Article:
We’ve all been there – you’re in an interview and find yourself stumbling or babbling your way through your responses. You can prepare in advance, but only to a certain extent. So much of the interview is left down to your composure and demonstrable skills on the day.
As many companies have introduced lengthy, multi-stage processes in recent times, it only seems to get tougher as you’re often left not knowing what to expect. It’s recommended that you practise interview questions ahead of time, but it can be hard to know how to tailor them to your own experiences.
The STAR technique is a method of formatting your responses, particularly to competency or behavioural based questions. It’s comprised of four steps – Situation, Task, Action, Result. The idea is to utilise the method when you’re answering an interview question, to make sure that you touch on all the key points without rambling.
Start by explaining the situation at that time. You can mention where you were, and who else was there, alongside any additional background information needed. Avoid rambling about unnecessary details, such as the weather that day, but make sure to include things like why the problem arose. It’s about setting the scene for your interviewer, putting them into your shoes at the time.
This is your opportunity to explain your role in the situation and the steps that you planned to take in order to resolve it. Go into the importance of the issue and what may happen if no action was taken. It also helps to detail any obstacles you thought you may come across, and how you planned to overcome them.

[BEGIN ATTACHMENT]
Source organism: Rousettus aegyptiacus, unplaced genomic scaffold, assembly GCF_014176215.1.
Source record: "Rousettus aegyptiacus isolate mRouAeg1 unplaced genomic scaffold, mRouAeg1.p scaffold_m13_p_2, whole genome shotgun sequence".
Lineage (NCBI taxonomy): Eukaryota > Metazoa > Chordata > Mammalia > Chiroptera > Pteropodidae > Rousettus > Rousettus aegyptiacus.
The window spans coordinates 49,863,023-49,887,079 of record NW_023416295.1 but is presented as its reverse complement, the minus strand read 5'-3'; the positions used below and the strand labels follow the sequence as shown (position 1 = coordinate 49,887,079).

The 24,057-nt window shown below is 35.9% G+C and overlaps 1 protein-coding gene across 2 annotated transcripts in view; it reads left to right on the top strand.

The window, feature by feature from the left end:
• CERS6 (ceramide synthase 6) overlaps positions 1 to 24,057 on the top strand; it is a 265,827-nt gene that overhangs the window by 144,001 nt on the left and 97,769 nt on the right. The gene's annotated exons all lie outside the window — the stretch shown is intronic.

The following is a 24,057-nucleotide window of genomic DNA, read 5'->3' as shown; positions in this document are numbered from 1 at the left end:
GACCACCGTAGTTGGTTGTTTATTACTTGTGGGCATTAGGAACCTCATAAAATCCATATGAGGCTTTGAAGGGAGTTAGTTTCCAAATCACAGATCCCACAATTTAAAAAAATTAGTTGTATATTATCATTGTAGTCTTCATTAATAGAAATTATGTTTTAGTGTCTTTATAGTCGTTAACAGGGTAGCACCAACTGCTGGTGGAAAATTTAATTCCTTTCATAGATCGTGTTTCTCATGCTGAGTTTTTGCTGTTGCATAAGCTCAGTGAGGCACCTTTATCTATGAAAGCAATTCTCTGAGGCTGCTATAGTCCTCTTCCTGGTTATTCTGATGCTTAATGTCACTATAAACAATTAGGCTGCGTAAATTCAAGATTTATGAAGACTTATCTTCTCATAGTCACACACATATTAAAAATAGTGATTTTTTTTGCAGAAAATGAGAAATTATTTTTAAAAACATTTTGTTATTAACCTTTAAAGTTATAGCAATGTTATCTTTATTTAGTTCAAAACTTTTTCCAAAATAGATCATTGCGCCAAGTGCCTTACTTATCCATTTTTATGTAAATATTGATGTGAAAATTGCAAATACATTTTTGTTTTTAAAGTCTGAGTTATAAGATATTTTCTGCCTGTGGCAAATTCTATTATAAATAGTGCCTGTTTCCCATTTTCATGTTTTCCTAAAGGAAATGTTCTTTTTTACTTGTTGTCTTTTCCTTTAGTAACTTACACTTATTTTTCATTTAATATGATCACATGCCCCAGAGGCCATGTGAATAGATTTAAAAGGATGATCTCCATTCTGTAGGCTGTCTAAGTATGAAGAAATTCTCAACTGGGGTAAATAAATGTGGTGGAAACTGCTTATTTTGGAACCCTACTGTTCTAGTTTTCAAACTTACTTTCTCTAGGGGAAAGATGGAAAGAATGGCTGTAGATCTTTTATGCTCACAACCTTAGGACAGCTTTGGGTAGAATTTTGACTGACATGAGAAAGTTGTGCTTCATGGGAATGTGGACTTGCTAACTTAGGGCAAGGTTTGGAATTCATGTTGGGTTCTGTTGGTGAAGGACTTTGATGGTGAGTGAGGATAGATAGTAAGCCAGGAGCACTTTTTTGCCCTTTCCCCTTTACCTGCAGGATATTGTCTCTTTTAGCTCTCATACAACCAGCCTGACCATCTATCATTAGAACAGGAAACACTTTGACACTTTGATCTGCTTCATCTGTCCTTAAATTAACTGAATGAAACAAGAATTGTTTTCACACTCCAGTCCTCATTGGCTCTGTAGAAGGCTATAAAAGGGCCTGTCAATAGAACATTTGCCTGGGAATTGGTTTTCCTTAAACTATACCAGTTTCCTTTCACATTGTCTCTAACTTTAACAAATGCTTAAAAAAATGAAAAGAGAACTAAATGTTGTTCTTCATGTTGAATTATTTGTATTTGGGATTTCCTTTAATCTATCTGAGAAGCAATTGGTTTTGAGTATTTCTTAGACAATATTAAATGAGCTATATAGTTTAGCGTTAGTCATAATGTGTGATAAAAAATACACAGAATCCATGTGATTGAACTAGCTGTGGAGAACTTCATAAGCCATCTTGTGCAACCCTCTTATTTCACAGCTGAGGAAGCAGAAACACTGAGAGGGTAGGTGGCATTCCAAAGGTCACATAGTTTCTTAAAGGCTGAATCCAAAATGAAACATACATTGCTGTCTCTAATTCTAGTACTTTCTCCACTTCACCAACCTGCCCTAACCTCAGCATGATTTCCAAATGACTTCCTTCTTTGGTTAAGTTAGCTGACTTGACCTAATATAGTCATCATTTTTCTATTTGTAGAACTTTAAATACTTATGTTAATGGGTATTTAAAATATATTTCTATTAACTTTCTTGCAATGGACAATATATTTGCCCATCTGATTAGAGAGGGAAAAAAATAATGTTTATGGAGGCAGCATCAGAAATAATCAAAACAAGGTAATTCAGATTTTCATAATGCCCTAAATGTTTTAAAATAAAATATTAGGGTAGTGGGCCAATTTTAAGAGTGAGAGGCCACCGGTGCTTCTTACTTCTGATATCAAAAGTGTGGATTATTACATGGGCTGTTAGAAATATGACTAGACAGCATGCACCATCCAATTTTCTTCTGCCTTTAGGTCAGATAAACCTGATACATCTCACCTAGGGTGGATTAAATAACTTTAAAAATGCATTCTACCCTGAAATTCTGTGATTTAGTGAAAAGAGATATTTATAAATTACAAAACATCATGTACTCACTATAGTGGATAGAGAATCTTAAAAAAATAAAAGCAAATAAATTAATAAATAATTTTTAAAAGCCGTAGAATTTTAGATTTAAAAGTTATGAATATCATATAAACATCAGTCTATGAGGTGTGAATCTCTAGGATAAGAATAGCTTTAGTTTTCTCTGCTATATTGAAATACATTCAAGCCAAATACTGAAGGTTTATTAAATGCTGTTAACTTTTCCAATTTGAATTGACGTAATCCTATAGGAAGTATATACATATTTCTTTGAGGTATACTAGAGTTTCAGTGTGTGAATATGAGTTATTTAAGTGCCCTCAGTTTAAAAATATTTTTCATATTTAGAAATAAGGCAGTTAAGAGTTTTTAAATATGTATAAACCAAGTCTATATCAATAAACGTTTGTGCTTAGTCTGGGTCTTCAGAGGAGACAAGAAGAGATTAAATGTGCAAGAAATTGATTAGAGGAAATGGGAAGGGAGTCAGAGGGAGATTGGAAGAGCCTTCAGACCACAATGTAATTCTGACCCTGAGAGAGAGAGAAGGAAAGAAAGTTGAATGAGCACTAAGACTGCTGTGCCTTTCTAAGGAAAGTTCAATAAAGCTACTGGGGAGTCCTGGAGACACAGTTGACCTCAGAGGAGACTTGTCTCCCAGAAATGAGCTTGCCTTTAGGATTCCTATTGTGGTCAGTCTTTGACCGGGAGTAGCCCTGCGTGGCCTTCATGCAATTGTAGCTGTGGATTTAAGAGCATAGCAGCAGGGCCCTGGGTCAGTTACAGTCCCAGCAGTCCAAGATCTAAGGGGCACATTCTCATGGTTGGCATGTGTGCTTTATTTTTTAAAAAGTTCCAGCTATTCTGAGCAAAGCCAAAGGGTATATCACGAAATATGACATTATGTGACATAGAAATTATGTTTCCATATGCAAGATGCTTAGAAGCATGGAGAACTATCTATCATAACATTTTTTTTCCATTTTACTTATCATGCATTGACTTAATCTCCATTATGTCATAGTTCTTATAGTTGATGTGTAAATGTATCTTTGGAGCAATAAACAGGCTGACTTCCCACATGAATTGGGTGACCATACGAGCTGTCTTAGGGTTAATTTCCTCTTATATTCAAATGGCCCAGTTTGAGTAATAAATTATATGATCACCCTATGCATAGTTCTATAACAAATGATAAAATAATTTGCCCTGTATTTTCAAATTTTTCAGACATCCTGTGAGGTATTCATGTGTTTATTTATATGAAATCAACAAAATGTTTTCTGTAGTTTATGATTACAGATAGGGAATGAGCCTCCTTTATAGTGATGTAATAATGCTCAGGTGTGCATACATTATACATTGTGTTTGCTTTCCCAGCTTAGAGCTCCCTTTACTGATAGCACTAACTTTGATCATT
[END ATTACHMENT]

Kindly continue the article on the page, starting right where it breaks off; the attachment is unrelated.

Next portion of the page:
It’s important to relay the actions you took and why you feel they were necessary. This information will help the interviewer to understand how you approached the issue. If the incident was resolved as a result of your actions, don’t hesitate to mention that, but don’t overplay the situation. Being comfortable relying on your colleagues for support is a valuable skill.
The easiest part, and one that many candidates skip to, is the result. This is your opportunity to describe the outcome of the situation. Touch on whether it went as you planned, and if applicable, anything you would have done differently.
If you’re able to, mention specific improvements that were made as a result of the issue being resolved. Whether it’s a client increasing their spending or a process being streamlined, getting specific adds credibility to your story.
Now that you’re familiar with the STAR method, it’s time to practise. It’s a good idea to find someone who can run through a few common example questions with you before your interview, to help build some confidence in the structure.
Why it works
- Less rambling: The STAR method introduces a clear way to cover important experiences throughout your career, without adding too much additional information and risking the interviewer losing interest. Instead, you’re just touching on those four main points, helping you to stay on track.
- Helps with preparation: It can also help candidates to feel more prepared, as they can practise how they respond to questions in advance. It provides a format for them to use for past experiences, offering the opportunity to write and edit their answers to ensure they’re concise ahead of time.
- Invites honesty: Interviewers recommending this method means they are looking for truly honest answers. Forget making up stories that sound more positive, what your interviewer really wants to hear is real-life examples. They’re looking for how you handle situations rather than the outcome most of the time, so don’t be afraid to be honest.
We would recommend thinking about your past experiences ahead of time, to ensure you’re picking the most relevant example for the question asked. Otherwise, you may forget to mention something that could’ve been a better demonstration of your skills. Try to keep these experiences within the past five years or so of your career too, unless anything is particularly relevant from the past.
The key to succeeding in most interviews is remaining calm and confident. Although it’s easier said than done, having the STAR method tucked away in your back pocket should help you to feel more prepared and confident when answering their questions.